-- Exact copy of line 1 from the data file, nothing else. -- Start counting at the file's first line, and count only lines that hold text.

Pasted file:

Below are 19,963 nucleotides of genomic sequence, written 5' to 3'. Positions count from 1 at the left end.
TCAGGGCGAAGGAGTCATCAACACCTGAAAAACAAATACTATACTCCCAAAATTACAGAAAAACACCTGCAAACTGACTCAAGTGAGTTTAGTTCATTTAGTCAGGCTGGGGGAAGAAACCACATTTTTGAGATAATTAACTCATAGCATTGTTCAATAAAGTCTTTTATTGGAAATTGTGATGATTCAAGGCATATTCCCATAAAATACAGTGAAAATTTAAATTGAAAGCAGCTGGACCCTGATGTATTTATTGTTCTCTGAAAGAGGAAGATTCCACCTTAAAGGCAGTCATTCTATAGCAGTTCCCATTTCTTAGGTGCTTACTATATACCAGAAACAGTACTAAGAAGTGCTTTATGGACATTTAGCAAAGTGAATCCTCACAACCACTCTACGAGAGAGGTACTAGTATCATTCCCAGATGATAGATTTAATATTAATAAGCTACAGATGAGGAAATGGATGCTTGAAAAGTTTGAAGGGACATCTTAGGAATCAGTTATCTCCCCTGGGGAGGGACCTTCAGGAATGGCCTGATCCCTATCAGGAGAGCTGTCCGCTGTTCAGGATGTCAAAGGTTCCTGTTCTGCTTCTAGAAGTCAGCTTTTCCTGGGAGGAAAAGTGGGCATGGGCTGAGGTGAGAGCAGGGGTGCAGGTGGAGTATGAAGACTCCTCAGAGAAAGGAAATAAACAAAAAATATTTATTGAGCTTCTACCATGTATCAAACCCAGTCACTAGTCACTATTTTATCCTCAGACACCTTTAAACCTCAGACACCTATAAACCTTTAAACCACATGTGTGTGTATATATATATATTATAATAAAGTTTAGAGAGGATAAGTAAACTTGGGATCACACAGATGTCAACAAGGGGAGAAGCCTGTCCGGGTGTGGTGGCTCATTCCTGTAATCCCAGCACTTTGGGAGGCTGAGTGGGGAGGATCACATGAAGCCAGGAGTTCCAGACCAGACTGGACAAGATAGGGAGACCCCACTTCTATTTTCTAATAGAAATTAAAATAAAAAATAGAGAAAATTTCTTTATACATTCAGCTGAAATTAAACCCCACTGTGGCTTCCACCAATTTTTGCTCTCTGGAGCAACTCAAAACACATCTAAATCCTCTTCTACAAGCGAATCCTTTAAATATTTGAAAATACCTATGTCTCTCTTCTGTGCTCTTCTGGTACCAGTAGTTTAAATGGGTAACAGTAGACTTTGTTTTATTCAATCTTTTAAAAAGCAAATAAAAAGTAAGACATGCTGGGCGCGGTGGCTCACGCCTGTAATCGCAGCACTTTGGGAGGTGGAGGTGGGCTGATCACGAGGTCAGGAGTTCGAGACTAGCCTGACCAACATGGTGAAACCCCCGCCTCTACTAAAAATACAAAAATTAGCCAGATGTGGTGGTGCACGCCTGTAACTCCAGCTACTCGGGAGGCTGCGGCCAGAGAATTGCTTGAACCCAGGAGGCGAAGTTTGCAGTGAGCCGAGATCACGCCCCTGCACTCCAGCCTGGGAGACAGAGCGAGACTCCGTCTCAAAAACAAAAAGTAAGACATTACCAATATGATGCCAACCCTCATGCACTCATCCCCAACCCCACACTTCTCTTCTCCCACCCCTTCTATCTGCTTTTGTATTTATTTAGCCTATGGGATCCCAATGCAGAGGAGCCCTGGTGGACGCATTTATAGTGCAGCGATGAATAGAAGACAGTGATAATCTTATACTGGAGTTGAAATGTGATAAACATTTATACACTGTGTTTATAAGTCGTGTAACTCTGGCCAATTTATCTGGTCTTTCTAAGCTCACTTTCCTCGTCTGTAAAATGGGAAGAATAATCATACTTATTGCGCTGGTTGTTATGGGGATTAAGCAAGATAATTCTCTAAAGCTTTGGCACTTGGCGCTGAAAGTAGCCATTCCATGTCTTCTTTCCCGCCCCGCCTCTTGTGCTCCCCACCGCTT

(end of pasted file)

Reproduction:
Below are 19,963 nucleotides of genomic sequence, written 5' to 3'. Positions count from 1 at the left end.